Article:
From there we spent a little bit of time at the Grand Bazaar, a famous covered market that dates back to medieval times.  The Grand Bazaar is a colorful maze of shops selling everything from carpets, lamps, and scarves to cheese and pastries.  There are over 3,000 shops on 61 streets.  We barely scratched the surface during our short visit there!  It's kind of stressful for us shopping there, because we hate to haggle, and if you don't haggle you'll get ripped off!  It's a very interesting place to stroll around.




In Islamic countries, you'll hear the call to prayer coming from the speakers at every mosque five times a day.  Our tour was on a Friday, which is the Islamic holy day, and the mosques were overflowing, so people prayed in the streets.


Our next stop was the Blue Mosque, or the Sultan Ahmed Mosque, probably Istanbul's most recognizable sight.  It's a huge mosque situated across a large square facing the Hagia Sophia.  The mosque dates back to 1609, and is called the Blue Mosque because of it's gorgeous blue interior decoration.  It was very crowded inside because visitors are not allowed in during prayer time, so they crowd in when they can.  It's a very impressive space.

The area for ablution outside of the mosque


The Blue Mosque at night

Our last visit of the day was the Topkapi palace.  It's a beautiful palace complex that visits more like a museum rather than a traditional palace tour.  The palace was where Ottoman sultans lived for about 400 years.  It's a huge place, and you can see a wide variety of things, from treasury items, to sumptuously tiled relaxation rooms.  (Pictures were not allowed in many places.)


The next day we headed to another equally beautiful, but less touristy Ottoman mosque called the Süleymaniye Mosque.  It's the largest mosque in Istanbul, and dates back to 1550.  There were far fewer people inside, so it was much easier to take our time looking at the beautiful decoration.  On our way there, we walked through non-touristy areas and got a feel for what the city is like for "real people."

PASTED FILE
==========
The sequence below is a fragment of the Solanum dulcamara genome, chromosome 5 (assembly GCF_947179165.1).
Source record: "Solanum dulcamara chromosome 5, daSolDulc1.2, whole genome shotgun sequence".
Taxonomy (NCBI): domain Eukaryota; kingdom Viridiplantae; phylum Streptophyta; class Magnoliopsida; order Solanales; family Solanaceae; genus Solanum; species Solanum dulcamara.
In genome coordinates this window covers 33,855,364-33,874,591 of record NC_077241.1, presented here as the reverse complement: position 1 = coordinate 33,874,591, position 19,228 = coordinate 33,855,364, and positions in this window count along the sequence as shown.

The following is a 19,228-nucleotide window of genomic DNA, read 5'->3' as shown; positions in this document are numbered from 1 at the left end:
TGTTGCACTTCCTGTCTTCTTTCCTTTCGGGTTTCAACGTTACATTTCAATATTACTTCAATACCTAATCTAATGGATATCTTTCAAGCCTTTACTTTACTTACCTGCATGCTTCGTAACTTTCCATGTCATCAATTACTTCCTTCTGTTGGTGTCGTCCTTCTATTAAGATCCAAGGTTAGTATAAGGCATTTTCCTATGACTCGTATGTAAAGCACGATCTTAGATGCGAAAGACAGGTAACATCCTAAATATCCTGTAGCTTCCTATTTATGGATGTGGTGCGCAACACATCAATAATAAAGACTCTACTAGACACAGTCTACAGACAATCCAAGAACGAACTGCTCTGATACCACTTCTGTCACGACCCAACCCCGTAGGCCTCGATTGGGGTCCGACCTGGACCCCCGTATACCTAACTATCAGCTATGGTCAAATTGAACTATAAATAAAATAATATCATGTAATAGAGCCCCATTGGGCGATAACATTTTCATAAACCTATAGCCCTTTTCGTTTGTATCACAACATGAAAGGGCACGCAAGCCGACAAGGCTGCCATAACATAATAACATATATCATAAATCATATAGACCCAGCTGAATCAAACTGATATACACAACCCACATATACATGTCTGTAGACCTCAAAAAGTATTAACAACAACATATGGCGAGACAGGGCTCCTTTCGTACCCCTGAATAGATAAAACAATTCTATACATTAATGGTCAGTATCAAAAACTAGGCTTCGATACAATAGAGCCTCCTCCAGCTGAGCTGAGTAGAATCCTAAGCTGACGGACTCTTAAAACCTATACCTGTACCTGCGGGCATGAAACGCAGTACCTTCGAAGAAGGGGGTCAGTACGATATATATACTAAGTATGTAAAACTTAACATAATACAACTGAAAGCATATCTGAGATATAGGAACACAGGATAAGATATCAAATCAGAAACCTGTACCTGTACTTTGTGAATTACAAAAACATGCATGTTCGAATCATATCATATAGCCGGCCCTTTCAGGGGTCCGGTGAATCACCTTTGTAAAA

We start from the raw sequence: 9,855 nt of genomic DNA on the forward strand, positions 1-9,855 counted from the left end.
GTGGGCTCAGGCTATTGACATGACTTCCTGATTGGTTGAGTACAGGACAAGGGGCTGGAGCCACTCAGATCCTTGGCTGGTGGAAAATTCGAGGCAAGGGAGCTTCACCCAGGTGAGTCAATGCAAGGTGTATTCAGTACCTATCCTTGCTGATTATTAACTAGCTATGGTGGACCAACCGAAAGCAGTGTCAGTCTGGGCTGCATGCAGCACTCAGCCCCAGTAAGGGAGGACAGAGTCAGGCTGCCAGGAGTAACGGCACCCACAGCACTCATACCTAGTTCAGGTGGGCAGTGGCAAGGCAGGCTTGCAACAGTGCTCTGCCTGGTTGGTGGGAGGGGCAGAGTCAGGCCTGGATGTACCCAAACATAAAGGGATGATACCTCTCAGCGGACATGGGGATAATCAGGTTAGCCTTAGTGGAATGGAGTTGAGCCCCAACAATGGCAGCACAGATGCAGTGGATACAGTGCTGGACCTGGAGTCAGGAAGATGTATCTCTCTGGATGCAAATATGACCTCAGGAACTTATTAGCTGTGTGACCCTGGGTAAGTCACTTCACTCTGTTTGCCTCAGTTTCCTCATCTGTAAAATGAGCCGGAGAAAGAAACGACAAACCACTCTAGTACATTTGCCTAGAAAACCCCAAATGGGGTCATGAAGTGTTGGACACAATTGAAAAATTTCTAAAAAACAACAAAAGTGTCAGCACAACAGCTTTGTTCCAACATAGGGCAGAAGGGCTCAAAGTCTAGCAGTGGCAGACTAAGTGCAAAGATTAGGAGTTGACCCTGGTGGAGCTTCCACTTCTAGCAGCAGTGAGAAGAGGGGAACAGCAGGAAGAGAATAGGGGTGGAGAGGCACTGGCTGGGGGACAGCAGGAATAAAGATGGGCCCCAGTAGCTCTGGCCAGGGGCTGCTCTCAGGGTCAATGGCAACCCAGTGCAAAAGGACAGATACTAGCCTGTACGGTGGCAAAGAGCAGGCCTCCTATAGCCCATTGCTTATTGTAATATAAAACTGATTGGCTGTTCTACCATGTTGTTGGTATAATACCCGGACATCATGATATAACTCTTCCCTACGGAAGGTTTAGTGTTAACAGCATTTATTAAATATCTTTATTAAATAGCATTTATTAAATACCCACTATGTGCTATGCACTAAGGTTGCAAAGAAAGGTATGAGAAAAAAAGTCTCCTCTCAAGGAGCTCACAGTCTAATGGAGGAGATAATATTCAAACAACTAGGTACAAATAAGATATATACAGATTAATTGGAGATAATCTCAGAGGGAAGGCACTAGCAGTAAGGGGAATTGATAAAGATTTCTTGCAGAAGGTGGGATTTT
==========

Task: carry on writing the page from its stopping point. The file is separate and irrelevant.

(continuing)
After our mosque visit, the weather turned pretty ugly.  It was rainy and very windy, which makes an umbrella kind of useless.  We kept going anyways.  We wanted to see a little bit of the new town, so we headed down to the Golden Horn.  We crossed the bridge where tons of fisherman were working, despite the unfavorable weather.  We took a funicular up a hill to the main pedestrian shopping street. The famous Galata tower was very close, but it was too cloudy and rainy for a good view, so we skipped it.  Instead, we walked up the very European looking shopping street, and ducked into a cafe for a while waiting for the rain to let up.  We then made our way up to Taksim square, which is a huge open square known as the heart of modern Istanbul.  It's also where the large protests took place back in 2013.

These fancy boats sell fish sandwiches and were very popular.


Looks like this could be any European city

The Republic Monument in Taksim Square

We turned in early that night since we would be heading out at 4:30 am the next day to catch our flight to Cappadocia.  (Stay tuned for the Cappadocia post!)  Kyle and I were both very impressed with Istanbul.  It's a very cool blend of eastern and western cultures.  They are very kind and welcoming to visitors.  The history and sites are pretty incredible, and the food was very good, which is always a plus!  (A note to others who might go to Istanbul: go during the low season!  I think the crowds and heat in the high season could make a person kind of miserable if they're anything like us!)  It is definitely a city you could return to many times and still not see everything.  Good thing it's just an easy flight away from Stuttgart!